That the development team of FFVI used a Greek mythological stream here is encouraging a deeper analysis. Furthermore the Lethe of FFVI’s world flows to a fishing port called Nikeah. Nikeah might be drawing on Nikaea (more often Latinised as Nicaea). Nikaea (from Greek nike, ‘victory’) was a town name applied to several Greek settlements in antiquity, and so yet another Greek name has been added to FF’s amalgamation of references. The most famous Nicaea is perhaps the one in north-western Anatolia (now Iznik in Turkey) where the Nicene Creed was formed and established the grounding principles of Christian theology. There was also a Greek colony called Nikaea in the west (now the name has developed into Nice in the land we call France today). Like the FF counterpart, this town was a sea-port of sorts, and geographically speaking would align (albeit roughly) with Heracles’ route on his return journey after fetching Geryon’s cattle. That this Nikaea was not founded until approximately 350 BC (and Heracles likely never existed in historical terms) is irrelevant when considering the flexible and timeless nature of myth! Maybe Square did the research, or maybe they didn’t. To the creators of FFVI looking for a name for a port, it seems that they stumbled on this one for one loose reason or another.
While the FFVI planet uses the concept of the River Lethe, and sticks Ultros in it, in the Greek mythic tradition Orthros himself was located at the banks of another important river: the River Ocean. In ancient Greek conceptions of geography, Ocean (or Okeanos) was the river which encircled the known world (which in a loose way the ocean sort of does, after all). In some ancient traditions the island of Erytheia was perceived as the same as, or near to, ancient Gadeira / Gades (modern Cadiz in Spain), originally a Phoenician colony. Being on the west coast of southern Spain, this exotic place was located beyond the Pillars of Heracles (hence west of the Strait of Gibraltar, therefore on the River Ocean and beyond the Mediterranean world which the Greeks were comfortable with). Heracles’ presence at Gades is interesting in itself as an important Phoenician Melqart temple was located there (Melqart being interpreted by Greeks and Romans as a Phoenician counterpart to Heracles), and this may have contributed to or reinforced the myth of Heracles travelling there.
The ancient Greek connection of the mythical Erytheia with historical Gades is important for our purposes. A river in Gades’ proximity, now named the Guadalete, was once named by Greeks as the Lethe. This Lethe is not necessarily the Lethe of the Underworld, but one of a handful of terrestrial rivers which acquired the name. The modern name Guadalete actually derives from the words for River Lethe from old Spanish-Arabic, and so the name remains. The Orthros hound is not so far from a Lethe River after all, and so Ultros’ placement is perhaps more than just idle attachment to another random Greek name.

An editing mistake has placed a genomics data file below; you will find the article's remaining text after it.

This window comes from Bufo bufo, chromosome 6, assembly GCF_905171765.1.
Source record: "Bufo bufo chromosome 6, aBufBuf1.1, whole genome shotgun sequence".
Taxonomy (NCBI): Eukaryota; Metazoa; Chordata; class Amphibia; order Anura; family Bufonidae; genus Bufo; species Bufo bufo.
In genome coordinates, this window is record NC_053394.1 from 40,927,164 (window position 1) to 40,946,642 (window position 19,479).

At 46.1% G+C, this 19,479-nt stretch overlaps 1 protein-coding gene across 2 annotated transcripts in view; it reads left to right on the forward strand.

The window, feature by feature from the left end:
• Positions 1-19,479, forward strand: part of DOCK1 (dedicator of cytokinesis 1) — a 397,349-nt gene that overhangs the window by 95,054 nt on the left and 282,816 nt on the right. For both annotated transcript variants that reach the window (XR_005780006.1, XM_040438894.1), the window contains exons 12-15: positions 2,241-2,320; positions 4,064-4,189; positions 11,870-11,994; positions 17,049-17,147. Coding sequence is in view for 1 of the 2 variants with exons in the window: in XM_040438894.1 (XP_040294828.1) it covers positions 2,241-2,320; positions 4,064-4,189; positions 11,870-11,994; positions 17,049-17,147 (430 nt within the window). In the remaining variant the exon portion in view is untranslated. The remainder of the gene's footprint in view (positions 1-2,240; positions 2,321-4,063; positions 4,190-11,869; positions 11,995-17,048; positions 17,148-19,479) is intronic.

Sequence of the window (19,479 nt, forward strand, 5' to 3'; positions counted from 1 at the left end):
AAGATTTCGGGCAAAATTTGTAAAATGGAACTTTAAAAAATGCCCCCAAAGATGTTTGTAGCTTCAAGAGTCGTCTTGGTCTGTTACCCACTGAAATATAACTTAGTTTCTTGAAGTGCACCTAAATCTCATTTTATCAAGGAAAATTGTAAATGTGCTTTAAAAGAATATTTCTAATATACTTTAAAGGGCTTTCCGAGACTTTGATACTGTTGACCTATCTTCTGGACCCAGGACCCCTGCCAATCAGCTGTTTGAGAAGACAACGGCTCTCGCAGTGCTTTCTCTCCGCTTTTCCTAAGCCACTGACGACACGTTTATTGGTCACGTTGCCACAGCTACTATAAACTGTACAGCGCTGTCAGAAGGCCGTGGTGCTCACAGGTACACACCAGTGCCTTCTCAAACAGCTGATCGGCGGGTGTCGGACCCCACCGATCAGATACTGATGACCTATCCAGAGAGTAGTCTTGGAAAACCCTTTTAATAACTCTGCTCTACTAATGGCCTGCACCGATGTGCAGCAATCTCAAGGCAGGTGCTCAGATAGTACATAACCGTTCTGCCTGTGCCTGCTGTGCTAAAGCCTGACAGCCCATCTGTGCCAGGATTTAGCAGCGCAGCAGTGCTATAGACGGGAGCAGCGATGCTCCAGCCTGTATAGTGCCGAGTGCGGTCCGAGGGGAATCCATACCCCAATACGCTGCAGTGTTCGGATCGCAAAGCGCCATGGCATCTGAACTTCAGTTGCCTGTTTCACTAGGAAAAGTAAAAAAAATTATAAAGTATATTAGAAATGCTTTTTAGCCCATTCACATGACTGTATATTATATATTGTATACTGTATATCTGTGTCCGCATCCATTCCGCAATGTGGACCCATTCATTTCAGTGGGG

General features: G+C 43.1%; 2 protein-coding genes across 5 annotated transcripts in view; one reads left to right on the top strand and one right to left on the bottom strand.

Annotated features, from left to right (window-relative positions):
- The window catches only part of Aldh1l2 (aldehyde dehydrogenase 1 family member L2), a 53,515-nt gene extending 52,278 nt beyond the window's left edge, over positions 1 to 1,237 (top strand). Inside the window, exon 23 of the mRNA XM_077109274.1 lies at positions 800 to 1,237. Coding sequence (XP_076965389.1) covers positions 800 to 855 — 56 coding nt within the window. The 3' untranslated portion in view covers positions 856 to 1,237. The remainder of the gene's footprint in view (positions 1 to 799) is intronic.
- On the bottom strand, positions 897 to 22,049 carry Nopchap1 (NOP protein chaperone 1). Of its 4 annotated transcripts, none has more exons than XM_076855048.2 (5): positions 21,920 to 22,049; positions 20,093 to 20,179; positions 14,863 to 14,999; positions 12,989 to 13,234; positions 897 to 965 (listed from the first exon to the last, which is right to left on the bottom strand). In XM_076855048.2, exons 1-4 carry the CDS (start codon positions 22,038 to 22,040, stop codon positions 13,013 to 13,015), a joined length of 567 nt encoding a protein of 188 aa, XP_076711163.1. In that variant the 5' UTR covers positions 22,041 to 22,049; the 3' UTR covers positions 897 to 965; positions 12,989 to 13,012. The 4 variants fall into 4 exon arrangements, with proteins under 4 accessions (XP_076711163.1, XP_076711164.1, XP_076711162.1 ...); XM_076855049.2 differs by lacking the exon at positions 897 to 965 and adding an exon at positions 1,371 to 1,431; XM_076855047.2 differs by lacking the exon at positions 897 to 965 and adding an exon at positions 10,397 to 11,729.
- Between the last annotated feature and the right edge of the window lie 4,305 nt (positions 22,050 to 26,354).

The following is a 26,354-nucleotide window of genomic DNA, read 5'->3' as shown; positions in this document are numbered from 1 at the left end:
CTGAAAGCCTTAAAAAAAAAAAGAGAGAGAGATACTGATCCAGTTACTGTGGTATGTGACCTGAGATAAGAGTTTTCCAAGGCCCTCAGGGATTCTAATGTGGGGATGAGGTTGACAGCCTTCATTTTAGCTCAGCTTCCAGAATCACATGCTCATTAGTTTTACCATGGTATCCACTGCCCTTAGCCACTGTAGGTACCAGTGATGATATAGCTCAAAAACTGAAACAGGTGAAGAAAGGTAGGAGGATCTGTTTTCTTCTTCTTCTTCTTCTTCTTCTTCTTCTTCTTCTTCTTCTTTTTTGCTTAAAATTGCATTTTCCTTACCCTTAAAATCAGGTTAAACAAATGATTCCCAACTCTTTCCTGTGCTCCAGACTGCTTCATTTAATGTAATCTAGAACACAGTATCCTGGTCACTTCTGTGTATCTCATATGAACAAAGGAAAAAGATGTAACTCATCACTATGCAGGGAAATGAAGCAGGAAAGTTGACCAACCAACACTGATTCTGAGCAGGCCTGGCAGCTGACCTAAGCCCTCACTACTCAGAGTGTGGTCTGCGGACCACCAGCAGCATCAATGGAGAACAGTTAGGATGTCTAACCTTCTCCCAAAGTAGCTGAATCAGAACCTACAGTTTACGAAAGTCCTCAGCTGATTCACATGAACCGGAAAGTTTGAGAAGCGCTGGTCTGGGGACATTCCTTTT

Muscle-heads: Sabin as Heracles.
Before returning directly to Ultros, let us investigate the role of Heracles in the myth of Orthros and the implications this has for FFVI. Some mythic traditions attest that Heracles travelled west by sea to gather Geryon’s cattle within a large golden cup or jar belonging to Helios (the Sun).
(Attic red-figure cup, approximately 350 BC. Imagine the barrel riding scene from The Hobbit and that’s more or less how Heracles must have managed this).
Ultimately the explicit trait shared by the two characters is that both Sabin and Heracles specialise in leaping headlong at monsters, relying on brute strength rather than wit and guile. In addition to Heracles’ more famous terrestrial foes, he also tackled multiple monsters of the deep. In this Caeretan black-figure hydria vase (approx. 530-520 BC) Heracles is apparently gutting his way through the sea!
It is implied through dialogue with Ultros in FFVI that the octopus’ other main rival is a character named Siegfried. Siegfried (or most commonly known as Sigurd) is the name of a Nordic hero. Whilst this might initially seem like some odd mythic mash-up, this hero has himself been compared with Heracles at times in his exploits (killing dragons, etc). The Siegfried spelling for the hero was particularly popularised by Wagnerian opera, and the FF Siegfried may equally have more to do with representing the operatic themes in FFVI, and indirectly perhaps justifying Ultros’ reasoning for disrupting an opera. Regardless, there is more sense than nonsense to these associations which might not be immediately noticeable at a glance.
Ultros essentially acting as a substitute for the Phantom of the Opera is not the character’s only taste of the finer things in life. One of Ultros’ phrases in FFVI that is most loved is that he self-styles himself as ‘octopus royalty’. Despite having the appearance of an ugly octopus Ultros considers himself a part of high society, and in the game his criminal behaviour befits his class. Not only does Ultros attempt to disrupt an operatic performance, but later on in the game he also turns his hands to antiquity theft when he attempts to steal gold statues of the Warring Triad from the Esper Caves. Additionally, paintings appear to exist of this aristocratic octopus as one can be seen in Owzer’s House (supposedly different to the one that Relm can draw of him during his third encounter).